Nov. 15, 2018
Imagine a college student: who do you picture? A recent high school graduate who takes a full course load, lives in a dormitory on campus, and studies on college grounds surrounded by well-groomed trees and brick buildings? This description only represents half of today’s college students. Instead, think of a woman in her early 30s who just returned to school for an associate degree, studies part-time, and works 35 hours a week while caring for two young children.
She is a typical independent student with dependents; as of 2016, this group makes up nearly a quarter of all undergraduate students. Despite being a substantial part of the undergraduate population, students with caregiving responsibilities, or caregiver students, are too often forgotten in our conversations about college students. This blog post, which is the second in our series about caregiver students, looks at data from the 2016 National Postsecondary Student Aid Study (NPSAS:2016) and the 2004/2009 Beginning Postsecondary Students study (BPS 04/09) to gain insights into this group: who are they and how are they faring in our higher education system?*
Caregiver students are the subset of independent students who have dependents. Even though the proportion of caregiver students at the undergraduate level declined by four percentage points from 2012 to 2016, it has been stable for more than a decade, averaging around 26 percent since 2004 (figure 1). Compared to dependent college students who are under the age of 24 with no dependents themselves, caregiver students are more likely to be Black (20 percent versus 12 percent of dependent students), and women (69 percent versus 54 percent of dependent students). Caregivers are also more likely to work full-time--53 percent work more than 40 hours a week, while only 12 percent of dependent students do so. Around half of caregivers are single, which can make it even more challenging for them to juggle their work, school, and family responsibilities.
As opposed to dependent students, only about one-third of caregiver students are seeking a bachelor’s degree (figure 2). Nearly 50 percent of caregiver students are working towards an associate degree, and another 15 percent are working towards a certificate. About two-thirds of these students go to either a community college or a for-profit school (figure 3). In comparison, less than two-fifths of dependent students go to those institutions. The difference is particularly stark at for-profit institutions--where caregiver students are five times more likely to go. Meanwhile, caregiver students are more likely to enroll part time than dependent students: one in four caregivers enrolled part time, compared to only one in ten dependent students.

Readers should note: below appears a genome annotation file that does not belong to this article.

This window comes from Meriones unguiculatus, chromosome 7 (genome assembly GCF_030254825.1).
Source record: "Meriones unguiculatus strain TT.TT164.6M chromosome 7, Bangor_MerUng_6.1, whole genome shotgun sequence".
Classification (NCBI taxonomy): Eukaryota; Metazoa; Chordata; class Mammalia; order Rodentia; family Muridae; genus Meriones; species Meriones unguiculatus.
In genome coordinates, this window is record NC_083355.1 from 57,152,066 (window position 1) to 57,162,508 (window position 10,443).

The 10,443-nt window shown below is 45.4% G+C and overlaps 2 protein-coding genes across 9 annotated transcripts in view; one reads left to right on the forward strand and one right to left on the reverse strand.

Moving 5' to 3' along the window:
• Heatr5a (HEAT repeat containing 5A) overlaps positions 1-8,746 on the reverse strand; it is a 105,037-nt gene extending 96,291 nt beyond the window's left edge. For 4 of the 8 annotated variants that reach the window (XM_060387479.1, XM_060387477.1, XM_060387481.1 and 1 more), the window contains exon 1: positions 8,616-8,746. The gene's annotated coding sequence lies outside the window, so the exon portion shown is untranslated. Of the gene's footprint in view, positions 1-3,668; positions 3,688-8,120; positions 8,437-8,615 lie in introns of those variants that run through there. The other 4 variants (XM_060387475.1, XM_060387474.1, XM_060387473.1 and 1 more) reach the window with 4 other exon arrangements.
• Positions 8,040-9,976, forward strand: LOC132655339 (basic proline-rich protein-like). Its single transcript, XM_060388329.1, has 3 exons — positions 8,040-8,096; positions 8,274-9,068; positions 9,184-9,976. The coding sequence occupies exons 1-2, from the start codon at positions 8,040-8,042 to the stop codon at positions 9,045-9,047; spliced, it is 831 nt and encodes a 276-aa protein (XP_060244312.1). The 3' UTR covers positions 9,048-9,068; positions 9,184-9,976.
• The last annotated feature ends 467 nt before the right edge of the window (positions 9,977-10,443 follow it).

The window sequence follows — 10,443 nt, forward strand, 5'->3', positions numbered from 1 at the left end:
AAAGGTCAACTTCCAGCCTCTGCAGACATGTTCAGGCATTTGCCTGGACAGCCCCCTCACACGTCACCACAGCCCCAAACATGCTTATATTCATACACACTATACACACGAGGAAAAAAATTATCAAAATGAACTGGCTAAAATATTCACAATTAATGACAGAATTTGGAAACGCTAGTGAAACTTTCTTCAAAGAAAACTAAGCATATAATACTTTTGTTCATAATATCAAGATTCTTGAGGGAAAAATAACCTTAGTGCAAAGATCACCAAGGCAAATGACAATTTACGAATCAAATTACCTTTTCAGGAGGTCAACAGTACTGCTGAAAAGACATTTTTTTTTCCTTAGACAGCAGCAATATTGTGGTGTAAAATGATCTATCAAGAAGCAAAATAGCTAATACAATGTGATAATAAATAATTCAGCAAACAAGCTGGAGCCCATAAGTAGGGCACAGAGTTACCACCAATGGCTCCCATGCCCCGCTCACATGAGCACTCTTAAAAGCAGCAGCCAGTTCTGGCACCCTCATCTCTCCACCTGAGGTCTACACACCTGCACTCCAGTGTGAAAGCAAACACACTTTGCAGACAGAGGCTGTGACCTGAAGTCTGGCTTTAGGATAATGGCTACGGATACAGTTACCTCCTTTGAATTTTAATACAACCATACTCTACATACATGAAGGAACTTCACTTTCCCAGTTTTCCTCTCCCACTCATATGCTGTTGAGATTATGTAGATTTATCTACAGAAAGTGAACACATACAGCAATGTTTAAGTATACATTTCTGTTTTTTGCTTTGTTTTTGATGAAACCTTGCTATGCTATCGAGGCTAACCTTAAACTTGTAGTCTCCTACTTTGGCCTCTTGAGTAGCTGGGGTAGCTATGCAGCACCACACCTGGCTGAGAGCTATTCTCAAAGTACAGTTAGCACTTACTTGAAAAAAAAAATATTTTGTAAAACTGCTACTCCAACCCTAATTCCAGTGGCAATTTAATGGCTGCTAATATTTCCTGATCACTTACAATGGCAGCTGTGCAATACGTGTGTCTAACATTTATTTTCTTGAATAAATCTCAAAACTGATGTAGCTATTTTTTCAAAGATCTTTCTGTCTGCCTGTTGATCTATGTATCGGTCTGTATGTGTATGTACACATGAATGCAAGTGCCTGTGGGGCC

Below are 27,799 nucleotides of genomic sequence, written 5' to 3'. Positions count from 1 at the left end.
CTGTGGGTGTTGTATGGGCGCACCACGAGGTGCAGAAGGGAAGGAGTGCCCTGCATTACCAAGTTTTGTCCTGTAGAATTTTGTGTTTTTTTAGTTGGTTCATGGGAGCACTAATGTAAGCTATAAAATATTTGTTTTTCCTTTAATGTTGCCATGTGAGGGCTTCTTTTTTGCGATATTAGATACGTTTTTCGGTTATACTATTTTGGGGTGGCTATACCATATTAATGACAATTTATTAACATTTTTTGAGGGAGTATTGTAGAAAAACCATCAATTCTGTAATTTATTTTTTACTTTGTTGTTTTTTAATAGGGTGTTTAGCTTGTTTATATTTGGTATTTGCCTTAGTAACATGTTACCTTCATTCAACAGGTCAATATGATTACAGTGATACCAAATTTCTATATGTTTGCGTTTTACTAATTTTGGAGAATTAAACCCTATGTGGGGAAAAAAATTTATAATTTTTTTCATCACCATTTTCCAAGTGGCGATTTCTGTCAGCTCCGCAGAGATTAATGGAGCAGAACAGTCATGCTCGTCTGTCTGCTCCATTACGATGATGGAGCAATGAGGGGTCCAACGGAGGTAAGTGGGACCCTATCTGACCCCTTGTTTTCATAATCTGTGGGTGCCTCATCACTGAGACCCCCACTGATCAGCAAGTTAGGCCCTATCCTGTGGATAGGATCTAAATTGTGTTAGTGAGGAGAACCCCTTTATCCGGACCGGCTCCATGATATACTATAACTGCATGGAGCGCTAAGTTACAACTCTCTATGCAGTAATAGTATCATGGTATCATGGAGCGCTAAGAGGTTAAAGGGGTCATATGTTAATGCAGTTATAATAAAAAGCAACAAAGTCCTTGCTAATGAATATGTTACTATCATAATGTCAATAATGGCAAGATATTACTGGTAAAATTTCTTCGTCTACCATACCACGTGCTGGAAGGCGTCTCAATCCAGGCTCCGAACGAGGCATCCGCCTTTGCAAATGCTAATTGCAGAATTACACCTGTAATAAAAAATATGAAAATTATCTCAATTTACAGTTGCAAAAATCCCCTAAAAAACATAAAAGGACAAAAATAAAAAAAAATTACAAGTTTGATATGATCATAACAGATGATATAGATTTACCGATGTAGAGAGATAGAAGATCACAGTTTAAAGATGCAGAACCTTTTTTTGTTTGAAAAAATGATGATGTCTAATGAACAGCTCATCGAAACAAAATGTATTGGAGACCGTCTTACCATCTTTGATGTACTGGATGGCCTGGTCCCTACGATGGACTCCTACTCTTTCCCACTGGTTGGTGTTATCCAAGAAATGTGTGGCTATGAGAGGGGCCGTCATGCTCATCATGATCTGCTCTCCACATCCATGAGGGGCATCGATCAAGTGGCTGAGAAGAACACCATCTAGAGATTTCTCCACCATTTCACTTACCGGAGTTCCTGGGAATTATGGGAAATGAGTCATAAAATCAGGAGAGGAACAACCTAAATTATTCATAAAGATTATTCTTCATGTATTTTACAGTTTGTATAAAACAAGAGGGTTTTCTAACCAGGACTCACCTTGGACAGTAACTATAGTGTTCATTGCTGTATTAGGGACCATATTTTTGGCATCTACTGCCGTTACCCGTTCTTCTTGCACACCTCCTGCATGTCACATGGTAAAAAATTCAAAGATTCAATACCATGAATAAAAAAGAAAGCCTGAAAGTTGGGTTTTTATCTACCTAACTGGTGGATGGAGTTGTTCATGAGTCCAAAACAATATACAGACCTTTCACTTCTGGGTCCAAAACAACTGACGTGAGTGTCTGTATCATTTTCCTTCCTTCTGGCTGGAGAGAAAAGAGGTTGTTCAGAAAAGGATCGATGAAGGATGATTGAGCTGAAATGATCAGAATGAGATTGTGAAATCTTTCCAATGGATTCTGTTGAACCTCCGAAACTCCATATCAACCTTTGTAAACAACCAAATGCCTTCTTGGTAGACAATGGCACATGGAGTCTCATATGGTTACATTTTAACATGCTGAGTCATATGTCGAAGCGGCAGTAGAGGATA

Despite the challenge of balancing work, life, and studying, caregiver students are doing well academically: more than half of caregivers keep a GPA of 3.0 or higher (figure 4). However, they stand a higher risk of dropping out before completion: BPS data show that while only 29 percent of dependent students who started their higher education in the academic year 2003–04 dropped out without a degree six years later, more than half of caregivers did so.
After dropping out caregiver students face another risk: defaulting on their loans. Data show that 44 percent of caregiver students who started in 2003–04 defaulted on their federal loans by 2015, double the rate of dependent students. Many of caregiver students return to higher education with the hope of improving their financial prospects (nearly two in three caregiver students entering college earn less than $35,000 per year). However, for many of these students, it may turn out that decision has left them worse off than before: no real gain in income, just higher debts.
The data on caregivers show a group of students whose needs are distinct from dependent students, a group that is more likely to be single mothers of color who work full-time, tend to enroll in a shorter-than-four-year program, and are more likely to be low-income. And despite commendable academic performance, they are at a higher risk of dropping out and, most likely as a result, at a higher risk of defaulting.
But this shouldn’t remain the status quo of caregiver students in higher education: colleges can do more to help them succeed. Given the challenges facing these students, colleges should develop support programs and assistance that are tailored to their specific needs. The coming blog posts in this series will shed light on how institutions and state and federal policymakers can take steps to better support them in accessing and completing a degree.
* A similar report from the Institute for Women’s Policy Research that looks at NPSAS:12 on independent students can be found here.